For the last four years, even the most casual of Rams followers could likely identify the team’s leading tackler. Since his rookie season in 2009,
With the emergence of rookie LB
Buoyed by his 12-tackle performance last Sunday in Arizona, Ogletree is on the verge of surpassing Laurinaitis is a pair of categories.
His 121 tackles on the year gave him the season lead over veteran middle linebacker James Laurinaitis, who trails closely with 120. Laurinaitis has led the Rams in total tackles in each of his first four NFL seasons, and also owns the team’s rookie record of 144 stops 2009. Ogletree appears poised to overtake both of those distinctions.
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“Each week he does something that surprises you,” Fisher said. “You say, ‘Wow’ on a positive side. He’s tackled very well, got off blocks, ran much better this week in his pass coverage and things than he was last week.
Ogletree has established himself as a unique talent who has avoided the ‘rookie’ wall that often affects first-year players unaccustomed to the rigors of a 16-game season. Instead of seeing his level of play wane in the final month of the season, Ogletree’s production has surged over the past three weeks. His tackle totals in the last three weeks have been 15, 12 and 12, respectively.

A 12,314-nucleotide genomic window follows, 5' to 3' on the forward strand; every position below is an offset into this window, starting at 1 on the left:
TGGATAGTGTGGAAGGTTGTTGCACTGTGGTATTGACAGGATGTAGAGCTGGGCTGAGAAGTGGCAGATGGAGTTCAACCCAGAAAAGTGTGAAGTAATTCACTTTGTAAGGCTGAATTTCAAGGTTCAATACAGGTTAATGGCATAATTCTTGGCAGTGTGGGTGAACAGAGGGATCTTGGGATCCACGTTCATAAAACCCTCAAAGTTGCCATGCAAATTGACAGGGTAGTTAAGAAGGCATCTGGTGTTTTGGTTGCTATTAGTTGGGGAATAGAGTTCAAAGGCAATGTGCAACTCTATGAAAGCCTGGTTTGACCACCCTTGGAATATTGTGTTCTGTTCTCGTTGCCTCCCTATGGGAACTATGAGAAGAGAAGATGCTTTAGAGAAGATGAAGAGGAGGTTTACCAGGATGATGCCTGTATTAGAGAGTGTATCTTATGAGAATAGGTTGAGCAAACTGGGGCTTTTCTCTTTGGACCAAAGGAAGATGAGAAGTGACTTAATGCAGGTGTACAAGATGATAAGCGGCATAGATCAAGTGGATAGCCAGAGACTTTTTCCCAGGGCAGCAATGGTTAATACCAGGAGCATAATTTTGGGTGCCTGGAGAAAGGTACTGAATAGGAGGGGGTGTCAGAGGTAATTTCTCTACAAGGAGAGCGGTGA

“I definitely am in a different place,” Ogletree said. “From week to week, I just try to get better and from the first week, I feel a lot more comfortable with our schemes.
The first-round draft choice out of Georgia wasted no time in being a major factor in the Rams’ defensive unit. In addition to being a sturdy tackler from the outside linebacker position, Ogletree has shown a nose for the football this year. His four forced fumbles are the most by a Rams linebacker since Pisa Tinoisamoa in 2003. He also has one interception, which was returned 98 yards for a touchdown in Week 6 in Houston.
Ogletree’s place in Rams history has not been lost on the first-year linebacker. Since learning of Laurinaitis’ 144 tackles as a rookie in 2009, Ogletree has been in hot pursuit.
“I’m trying to break his (rookie) record that he set,” Ogletree said. “I can definitely say that.”
His work in defending the passing game may receive its most significant test this week, when he may be tasked with defending New Orleans tight end Jimmy Graham. While Ogletree faced off against Dallas’ Jason Witten and Atlanta’s Tony Gonzalez, in addition to the 49ers’ Vernon Davis, Graham represents a player at the peak of his career in the midst of what is arguably the league’s most dangerous passing offense.
“It’s definitely a big challenge to have one of the best quarterbacks in the league and putting the ball in the right spot,” Ogletree said. “We’ll have to come up and make a few plays this week. We may have to double-team him, but when the time comes, we’ll figure it out.”
Based on his production through 13 weeks as a professional, there has been little Ogletree hasn’t figured out so far.